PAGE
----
GalleyCat AppNewser SocialTimes AllFacebook AllTwitter TVNewser TVSpy LostRemote AgencySpy PRNewser FishbowlNY FishbowlDC MediaJobsDaily UnBeige

Posts Tagged ‘TV news’

This Is Why You Don’t Show Twitter Streams Live On TV

It could happen to anyone: You’re following a hashtag or a trending news topic on Twitter, and bam, you’re assaulted with hashtag spam or, worse, some sexually explicit item you don’t want to see.

Most of us quickly scroll away or close the browser, offended and put off for seconds. But what if you can’t pan away quick enough to avert not only your eyes but your viewers eyes from seeing … well everything?

Denver TV Station Fox 31 found out the hard way yesterday that you really need to curate that user-generated content before you put it up on screen. In the course of scrolling through Twitter images of the deadly helicopter crash in Seattle, the show went to the Twitter feed of photos from the crash scene.

Unfortunately, this was a crash course in the crassness of the Internet. The images weren’t selected ahead of time and so ended up being a hodge podge of pictures, including some off-topic and inappropriate things users had tagged to ride the coattails of the news cycle. That’s how the Denver morning show team ended up showing some non-relevant images that included food, Edward Scissors Hands and a penis. Yeah, that. On live TV. The reaction of shock on the anchors’ faces says it all:

surprisetweet

Many of the videos of this have been pulled down, but if you for some reason want to see the actual broadcast, Deadspin still has it posted in full. (Obviously, NSFW.)

The station did issue an apology, but it’s the type of thing you can’t unsee — and a lesson we hope nobody else needs to re-learn.

While reporting breaking news about the crash of the KOMO-TV helicopter in Seattle, FOX31 Denver accidentally broadcast an offensive photo while scrolling live through a Twitter feed of pictures from the crash scene.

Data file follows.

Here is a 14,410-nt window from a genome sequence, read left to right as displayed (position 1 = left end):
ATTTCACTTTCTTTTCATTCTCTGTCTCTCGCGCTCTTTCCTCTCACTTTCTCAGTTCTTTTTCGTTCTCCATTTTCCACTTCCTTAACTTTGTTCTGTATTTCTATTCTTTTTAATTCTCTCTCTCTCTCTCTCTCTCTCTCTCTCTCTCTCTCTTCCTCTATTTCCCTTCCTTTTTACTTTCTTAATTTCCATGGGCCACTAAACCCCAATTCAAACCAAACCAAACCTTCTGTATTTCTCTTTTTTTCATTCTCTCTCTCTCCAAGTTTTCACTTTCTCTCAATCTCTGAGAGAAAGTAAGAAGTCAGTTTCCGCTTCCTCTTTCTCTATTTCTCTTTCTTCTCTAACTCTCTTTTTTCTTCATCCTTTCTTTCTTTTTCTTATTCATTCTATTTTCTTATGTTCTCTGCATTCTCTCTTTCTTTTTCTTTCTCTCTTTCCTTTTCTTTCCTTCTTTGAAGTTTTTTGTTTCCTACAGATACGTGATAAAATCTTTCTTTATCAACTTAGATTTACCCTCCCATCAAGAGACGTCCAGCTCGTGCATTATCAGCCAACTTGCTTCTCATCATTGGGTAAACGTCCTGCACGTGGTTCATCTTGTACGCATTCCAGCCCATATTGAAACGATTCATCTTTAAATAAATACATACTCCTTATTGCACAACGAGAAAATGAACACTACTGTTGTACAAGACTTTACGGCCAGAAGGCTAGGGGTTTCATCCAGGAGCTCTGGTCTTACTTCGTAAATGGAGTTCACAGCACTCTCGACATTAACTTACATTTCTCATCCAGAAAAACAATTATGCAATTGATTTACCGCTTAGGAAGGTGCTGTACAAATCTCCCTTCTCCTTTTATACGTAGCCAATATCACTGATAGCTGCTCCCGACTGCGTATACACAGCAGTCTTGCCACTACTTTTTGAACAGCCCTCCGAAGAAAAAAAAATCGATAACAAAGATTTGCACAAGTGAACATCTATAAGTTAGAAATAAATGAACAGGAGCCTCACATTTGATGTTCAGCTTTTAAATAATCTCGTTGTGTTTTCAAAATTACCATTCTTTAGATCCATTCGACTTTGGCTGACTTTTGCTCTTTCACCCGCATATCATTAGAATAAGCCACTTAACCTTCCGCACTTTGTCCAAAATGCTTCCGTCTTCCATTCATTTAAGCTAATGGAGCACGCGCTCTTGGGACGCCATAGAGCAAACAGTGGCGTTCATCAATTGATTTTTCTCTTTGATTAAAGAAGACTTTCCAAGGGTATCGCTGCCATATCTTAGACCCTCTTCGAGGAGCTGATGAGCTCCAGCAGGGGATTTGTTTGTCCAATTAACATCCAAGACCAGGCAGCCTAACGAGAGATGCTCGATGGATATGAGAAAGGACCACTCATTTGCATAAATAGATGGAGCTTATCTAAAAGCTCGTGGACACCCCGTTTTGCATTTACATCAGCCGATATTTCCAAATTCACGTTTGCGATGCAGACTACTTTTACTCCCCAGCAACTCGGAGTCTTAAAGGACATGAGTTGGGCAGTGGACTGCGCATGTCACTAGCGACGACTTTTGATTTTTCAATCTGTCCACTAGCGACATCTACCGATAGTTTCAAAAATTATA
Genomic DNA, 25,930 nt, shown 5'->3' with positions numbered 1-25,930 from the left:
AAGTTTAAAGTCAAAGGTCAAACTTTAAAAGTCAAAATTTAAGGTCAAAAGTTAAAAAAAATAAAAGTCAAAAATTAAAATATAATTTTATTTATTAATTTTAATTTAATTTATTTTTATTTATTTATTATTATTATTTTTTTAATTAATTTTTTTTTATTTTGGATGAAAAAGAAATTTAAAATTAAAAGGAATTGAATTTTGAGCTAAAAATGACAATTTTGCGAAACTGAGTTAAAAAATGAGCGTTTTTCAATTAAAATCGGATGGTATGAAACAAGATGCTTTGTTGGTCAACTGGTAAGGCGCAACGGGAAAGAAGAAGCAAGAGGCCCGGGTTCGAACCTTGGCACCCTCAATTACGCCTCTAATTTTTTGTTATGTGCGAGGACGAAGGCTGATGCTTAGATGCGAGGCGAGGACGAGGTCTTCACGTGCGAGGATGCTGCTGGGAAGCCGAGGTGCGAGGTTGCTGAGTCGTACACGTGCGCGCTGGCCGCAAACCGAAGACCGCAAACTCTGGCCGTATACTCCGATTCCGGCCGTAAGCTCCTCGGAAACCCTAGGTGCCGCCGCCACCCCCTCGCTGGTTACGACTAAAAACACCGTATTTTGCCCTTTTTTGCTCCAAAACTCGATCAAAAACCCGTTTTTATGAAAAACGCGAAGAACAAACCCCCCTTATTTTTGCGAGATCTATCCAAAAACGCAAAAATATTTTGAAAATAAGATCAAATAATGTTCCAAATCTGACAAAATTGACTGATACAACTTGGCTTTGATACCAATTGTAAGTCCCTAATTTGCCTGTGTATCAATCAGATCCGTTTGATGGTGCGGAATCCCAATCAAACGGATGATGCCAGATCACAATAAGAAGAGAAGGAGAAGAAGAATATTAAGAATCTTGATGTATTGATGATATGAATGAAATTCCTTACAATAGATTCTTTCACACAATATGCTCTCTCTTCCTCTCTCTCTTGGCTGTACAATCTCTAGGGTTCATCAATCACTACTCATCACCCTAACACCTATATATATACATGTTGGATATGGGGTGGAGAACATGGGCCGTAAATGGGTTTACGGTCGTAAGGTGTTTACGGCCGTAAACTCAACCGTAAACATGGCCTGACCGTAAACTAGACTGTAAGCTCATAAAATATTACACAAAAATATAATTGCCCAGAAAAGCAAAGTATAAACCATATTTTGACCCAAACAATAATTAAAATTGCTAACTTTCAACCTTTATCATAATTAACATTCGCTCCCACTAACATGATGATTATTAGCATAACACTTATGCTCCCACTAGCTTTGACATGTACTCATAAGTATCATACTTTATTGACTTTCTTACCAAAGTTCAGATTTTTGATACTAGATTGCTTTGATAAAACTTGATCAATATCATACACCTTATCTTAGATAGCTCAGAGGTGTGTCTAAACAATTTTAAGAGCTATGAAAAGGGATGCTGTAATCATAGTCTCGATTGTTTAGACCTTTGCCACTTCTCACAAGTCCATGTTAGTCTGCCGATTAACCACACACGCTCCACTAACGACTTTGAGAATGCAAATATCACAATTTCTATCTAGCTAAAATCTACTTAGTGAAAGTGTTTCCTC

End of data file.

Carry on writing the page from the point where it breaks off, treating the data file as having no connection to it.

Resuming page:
The photo was mistakenly broadcast by our control room. It did not come from the tablet many viewers saw being used by one of our anchors.

We apologize for the inadvertent broadcast of the image and we are taking immediate steps to prevent such an accident from happening again.

This is why you don’t show uncurated feeds on live TV. And while we’re on it, really, you should be verifying any of those images you share before airing them anyway. This wouldn’t have happened if that step had taken place.

(h/t Deadspin)

Mediabistro Course

Freelancing 101 Online Boot Camp

Freelancing 101Starting April 28, this online event will show you the best way to start your freelancing career, from the first steps of self-advertising and marketing, to building your schedule and managing clients. By the end of this online boot camp you will have a plan for making a profitable career as a freelancer, and the skill set to devote yourself to it. Register now! 

TV Reigns In News Consumption and More Surprises in ‘Personal News Cycle’ Study

Fewer than 50 percent of the API's sample set said they used an online-only reporting service to find news. Eighty-two percent said they went straight to local TV news.

Fewer than 50 percent of the API’s sample set said they used an online-only reporting service to find news. Eighty-two percent said they went straight to local TV news.

An exciting new partnership between the American Press Institute (API) and the Associated Press-NORC Center for Public Affairs Research called the Media Insight Project has produced a study called “The Personal News Cycle: How Americans choose to get their news”.

The Media Insight Project’s main goal is to “understand changing news audiences” through a series of polls and studies, the initiative’s leaders announced in a press release last week.

“We created the AP-NORC Center to serve the news industry by making the best social science research available to journalists and the public in order to promote a greater understanding of social trends,” AP-NORC Center Director Trevor Tompson said.

Based on a telephone survey of 1,492 adults across the nation conducted from Jan. 9 to Feb. 16, 2014, here are a few of the study’s key takeaways, published on March 17:

Consumers will find the news they want on the technology that is most convenient

According to the Media Insight Project, traditional media is still relevant for sifting through the news. Respondents used at least four devices to either discover or follow up on stories in a single week, but the tools used may surprise you. “The most frequently utilized devices include television (87 percent), laptops/computers (69 percent), radio (65 percent), and print newspapers or magazines (61 percent),” reported API. The same people said they preferred television to computers for consuming news 24 percent to 12 percent, with cell phones and tablets at 12 and four percent, respectively. ”People who own and use more devices are no more or less likely to use print publications, television, or radio to access the news,” read the study.

Read more

Facebook Analysis: WESH 2 News in Orlando, FL

Today starts a new segment that I will be doing each week, where I look for news organizations on Facebook who are having success with their efforts to engage their audience.

First I will be looking at TV news programs on Facebook. I’m leading off with WESH 2 News in Orlando, FL.

Read more